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From BR Bullpen
Lawrence Eugene Doby
- Bats Left, Throws Right
- Height 6' 1", Weight 182 lb.
- School Long Island University, Brooklyn Campus
- High School East Side High School
- Debut July 5, 1947
- Final Game July 26, 1959
- Born December 13, 1923 in Camden, SC USA
- Died June 18, 2003 in Montclair, NJ USA
 Biographical Information
"Boy, could he play baseball." - Negro Leaguer Buck O'Neil
"I always admired his play." - Al Rosen, the 1953 American League MVP
In 1942, Doby played for the Newark Eagles, under the pseudonym of "Larry Walker" to protect his amateur status and played his first pro game at Yankee Stadium. In 1943, he played for the Paterson (NJ) Panthers, becoming the first African American to play in the American Basketball League, a fore-runner to the NBA. During World War II, he missed two seasons (1944 and 1945) while serving in the United States Navy.
Doby was signed by the Cleveland Indians in 1947. He started the American League on the road to integration when he became the first black player to appear in an AL game on July 5, 1947, less than three months after Jackie Robinson had broken the color barrier in the National League. He did not have much success that first year, but became the club's regular centerfielder in 1948 when the Indians won the World Series. He slugged 32 home runs in 1952, becoming the first black player to lead either major league in homers. He hit 32 home runs again and drove in 126 runs for the great 1954 Cleveland Indians, who won 111 games. He was second in the MVP voting that year.
On July 30, 1954, he made what is regarded as one of the greatest catches in Indians history. Playing the Washington Senators, he robbed Tom Umphlett of an apparent game-tying home run by leaping above the fence at Cleveland Municipal Stadium near the 380-foot mark and backhanding the ball with the top of his glove, his torso entirely above the fence. He then came down on the awning above the bullpen located behind the fence, bounced off it and fell back onto the playing field still holding the ball. Left fielder Al Smith raced over and retrieved the ball from the knocked-out Doby's mitt to keep the baserunner from advancing.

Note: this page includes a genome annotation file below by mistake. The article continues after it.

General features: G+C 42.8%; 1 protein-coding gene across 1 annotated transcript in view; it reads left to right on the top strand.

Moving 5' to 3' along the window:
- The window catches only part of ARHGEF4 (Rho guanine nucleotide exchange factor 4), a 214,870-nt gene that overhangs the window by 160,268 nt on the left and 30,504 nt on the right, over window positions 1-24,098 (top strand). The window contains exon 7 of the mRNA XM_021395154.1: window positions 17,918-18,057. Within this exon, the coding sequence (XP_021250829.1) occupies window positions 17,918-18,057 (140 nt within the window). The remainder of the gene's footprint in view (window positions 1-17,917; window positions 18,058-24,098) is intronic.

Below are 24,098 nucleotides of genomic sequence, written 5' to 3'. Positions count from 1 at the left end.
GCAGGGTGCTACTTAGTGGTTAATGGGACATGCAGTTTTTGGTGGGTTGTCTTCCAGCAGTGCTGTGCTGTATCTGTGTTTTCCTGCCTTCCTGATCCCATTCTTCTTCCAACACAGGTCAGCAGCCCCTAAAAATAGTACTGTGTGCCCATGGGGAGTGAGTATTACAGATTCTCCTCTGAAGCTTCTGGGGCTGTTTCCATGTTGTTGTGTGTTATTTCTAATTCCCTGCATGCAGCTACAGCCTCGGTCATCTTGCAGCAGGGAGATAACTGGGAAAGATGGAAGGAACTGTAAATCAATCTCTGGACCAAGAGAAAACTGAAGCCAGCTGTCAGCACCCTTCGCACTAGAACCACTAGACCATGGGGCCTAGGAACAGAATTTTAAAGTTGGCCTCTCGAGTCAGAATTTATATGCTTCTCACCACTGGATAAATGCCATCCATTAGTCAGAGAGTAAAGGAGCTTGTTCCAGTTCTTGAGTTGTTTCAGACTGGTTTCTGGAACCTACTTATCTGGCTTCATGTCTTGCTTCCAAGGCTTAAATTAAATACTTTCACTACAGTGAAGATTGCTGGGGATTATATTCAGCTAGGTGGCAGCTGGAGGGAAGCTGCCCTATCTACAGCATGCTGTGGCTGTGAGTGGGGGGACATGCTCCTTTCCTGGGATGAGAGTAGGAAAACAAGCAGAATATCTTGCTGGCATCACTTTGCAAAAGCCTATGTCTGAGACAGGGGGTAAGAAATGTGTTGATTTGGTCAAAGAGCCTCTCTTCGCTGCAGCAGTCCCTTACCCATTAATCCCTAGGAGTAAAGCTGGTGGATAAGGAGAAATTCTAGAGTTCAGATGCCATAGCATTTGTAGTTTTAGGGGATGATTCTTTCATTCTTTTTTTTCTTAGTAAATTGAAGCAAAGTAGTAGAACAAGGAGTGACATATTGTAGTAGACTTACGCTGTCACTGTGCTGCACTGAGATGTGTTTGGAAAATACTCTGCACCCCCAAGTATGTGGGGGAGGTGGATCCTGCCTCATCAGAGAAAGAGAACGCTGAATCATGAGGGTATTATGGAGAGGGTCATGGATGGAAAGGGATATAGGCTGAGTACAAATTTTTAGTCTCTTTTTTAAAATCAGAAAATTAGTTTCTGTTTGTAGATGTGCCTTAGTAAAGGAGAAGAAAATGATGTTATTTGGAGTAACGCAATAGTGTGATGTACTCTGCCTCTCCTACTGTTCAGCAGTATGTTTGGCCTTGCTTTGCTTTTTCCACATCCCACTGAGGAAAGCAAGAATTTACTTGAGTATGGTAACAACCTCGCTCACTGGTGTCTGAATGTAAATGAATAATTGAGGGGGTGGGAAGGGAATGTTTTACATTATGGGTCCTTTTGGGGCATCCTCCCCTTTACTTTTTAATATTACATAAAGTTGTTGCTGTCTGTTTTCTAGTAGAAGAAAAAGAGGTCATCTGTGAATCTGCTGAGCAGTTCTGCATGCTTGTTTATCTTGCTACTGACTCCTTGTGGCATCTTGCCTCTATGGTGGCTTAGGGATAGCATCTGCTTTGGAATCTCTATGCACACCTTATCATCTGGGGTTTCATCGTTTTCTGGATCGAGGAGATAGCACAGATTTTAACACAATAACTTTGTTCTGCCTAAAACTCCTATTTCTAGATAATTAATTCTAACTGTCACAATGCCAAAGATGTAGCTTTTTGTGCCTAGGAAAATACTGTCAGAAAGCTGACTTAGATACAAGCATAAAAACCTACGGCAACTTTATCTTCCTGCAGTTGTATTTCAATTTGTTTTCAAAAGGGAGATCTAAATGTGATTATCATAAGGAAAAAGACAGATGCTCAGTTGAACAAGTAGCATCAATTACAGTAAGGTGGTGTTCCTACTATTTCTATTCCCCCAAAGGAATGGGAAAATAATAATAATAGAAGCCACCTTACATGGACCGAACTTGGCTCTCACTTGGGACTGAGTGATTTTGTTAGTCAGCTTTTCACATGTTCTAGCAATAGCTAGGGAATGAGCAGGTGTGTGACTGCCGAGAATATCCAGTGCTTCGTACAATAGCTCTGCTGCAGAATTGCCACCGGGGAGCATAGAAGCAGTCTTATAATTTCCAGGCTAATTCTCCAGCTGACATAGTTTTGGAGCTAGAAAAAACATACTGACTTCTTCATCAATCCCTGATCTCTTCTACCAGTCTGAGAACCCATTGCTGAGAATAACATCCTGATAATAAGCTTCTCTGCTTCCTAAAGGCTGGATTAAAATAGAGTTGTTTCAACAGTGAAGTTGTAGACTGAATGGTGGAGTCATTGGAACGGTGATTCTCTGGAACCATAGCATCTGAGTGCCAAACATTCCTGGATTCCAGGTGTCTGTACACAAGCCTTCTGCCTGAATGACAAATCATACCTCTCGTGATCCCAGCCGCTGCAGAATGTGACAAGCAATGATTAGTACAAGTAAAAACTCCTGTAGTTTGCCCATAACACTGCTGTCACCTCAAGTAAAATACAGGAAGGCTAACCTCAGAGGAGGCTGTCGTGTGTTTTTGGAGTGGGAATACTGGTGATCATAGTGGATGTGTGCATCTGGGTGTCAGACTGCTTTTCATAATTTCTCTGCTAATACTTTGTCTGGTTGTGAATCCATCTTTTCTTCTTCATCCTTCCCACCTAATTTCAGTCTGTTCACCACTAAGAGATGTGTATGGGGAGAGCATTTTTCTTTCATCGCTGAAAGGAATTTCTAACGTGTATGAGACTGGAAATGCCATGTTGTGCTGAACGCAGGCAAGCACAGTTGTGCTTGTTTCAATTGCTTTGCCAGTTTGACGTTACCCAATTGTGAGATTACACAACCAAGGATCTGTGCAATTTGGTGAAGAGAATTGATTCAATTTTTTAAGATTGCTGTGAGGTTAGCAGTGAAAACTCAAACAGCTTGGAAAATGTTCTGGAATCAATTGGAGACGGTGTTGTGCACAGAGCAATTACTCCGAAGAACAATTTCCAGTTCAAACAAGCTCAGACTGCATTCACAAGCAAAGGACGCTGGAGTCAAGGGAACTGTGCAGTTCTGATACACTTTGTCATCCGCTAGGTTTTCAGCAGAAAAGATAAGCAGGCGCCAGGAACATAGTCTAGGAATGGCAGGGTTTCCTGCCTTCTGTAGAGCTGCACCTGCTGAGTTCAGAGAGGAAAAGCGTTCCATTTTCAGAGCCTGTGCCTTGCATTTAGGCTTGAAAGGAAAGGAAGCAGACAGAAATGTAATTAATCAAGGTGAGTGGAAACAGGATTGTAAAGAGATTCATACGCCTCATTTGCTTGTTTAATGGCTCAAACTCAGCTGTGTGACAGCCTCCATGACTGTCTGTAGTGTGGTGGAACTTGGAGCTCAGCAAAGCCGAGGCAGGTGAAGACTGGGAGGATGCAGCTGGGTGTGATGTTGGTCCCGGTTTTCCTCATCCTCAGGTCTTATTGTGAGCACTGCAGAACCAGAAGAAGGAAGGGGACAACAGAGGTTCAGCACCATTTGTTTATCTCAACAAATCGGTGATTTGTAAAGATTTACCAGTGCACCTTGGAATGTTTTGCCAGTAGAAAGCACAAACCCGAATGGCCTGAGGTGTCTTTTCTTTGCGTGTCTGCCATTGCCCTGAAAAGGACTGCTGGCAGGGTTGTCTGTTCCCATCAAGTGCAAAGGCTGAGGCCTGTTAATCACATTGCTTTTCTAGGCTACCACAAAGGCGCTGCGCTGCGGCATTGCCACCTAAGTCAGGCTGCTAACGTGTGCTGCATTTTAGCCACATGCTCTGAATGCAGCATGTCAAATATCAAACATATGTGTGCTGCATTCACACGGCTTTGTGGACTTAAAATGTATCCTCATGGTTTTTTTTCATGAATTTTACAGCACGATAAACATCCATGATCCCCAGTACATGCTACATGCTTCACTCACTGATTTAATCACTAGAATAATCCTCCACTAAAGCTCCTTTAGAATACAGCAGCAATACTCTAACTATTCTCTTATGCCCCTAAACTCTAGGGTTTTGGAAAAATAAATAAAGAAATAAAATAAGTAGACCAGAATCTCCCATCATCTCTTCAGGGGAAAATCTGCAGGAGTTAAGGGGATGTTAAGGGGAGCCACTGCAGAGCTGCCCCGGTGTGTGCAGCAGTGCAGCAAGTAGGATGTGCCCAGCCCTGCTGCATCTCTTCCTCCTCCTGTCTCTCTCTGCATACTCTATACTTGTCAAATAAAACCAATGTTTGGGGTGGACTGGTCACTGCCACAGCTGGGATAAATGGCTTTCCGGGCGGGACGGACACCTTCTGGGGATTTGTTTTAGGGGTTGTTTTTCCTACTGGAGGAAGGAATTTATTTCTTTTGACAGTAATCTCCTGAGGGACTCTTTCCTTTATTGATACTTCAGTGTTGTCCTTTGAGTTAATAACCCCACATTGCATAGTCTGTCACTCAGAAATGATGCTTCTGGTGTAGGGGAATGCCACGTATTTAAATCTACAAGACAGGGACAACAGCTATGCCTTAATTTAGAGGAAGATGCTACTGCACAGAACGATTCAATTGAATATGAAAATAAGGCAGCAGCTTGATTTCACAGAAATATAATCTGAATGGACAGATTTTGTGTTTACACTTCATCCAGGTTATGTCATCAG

Doby later went on to serve as a coach for the Montreal Expos from 1971 to 1973 and a member of the Cleveland Indians staff in 1974. He returned to the Expos in 1976 and was a Chicago White Sox coach in 1977 and 1978. He also managed the Sox in the second half of the 1978 campaign. His son Larry Doby Jr. played in the minors.
It took some time for Larry Doby to be recognized as a pioneer of integration whose importance is close to that of the great Jackie Robinson. In spite of his impeccable numbers and character, he had to wait until 1998 to be inducted in the Hall of Fame by the Veterans Committee. However, he received more frequent honors from that point onward. Chief among these was having the Most Valuable Player Award for the annual Futures Game named the "Larry Doby Award" in his honor. On July 20, 2012, the United States Postal Service issued a commemorative stamp with his likeness as part of a series of four stamps honoring Hall of Famers.
 Notable Achievements
- 7-time AL All-Star (1949-1955)
- AL On-Base Percentage Leader (1950)
- AL Slugging Percentage Leader (1952)
- AL OPS Leader (1950)
- AL Runs Scored Leader (1952)
- 2-time AL Home Runs Leader (1952 & 1954)
- 20-Home Run Seasons: 8 (1949-1956)
- 30-Home Run Seasons: 2 (1952 & 1954)
- 100 RBI Seasons: 5 (1950, 1952-1954 & 1956)
- 100 Runs Scored Seasons: 3 (1949, 1950 & 1952)
- Won a World Series with the Cleveland Indians in 1948
- Baseball Hall of Fame: Class of 1998
|Chicago White Sox Manager
 Further Reading
- Larry Doby (as told to George Vass): "The Game I'll Never Forget", Baseball Digest, November 1973, pp. 69-71. 
- Ken Saultner: "Larry Doby's 'The Catch'", in The Baseball Research Journal, SABR, Volume 39, Number 1 (Summer 2010), p. 103.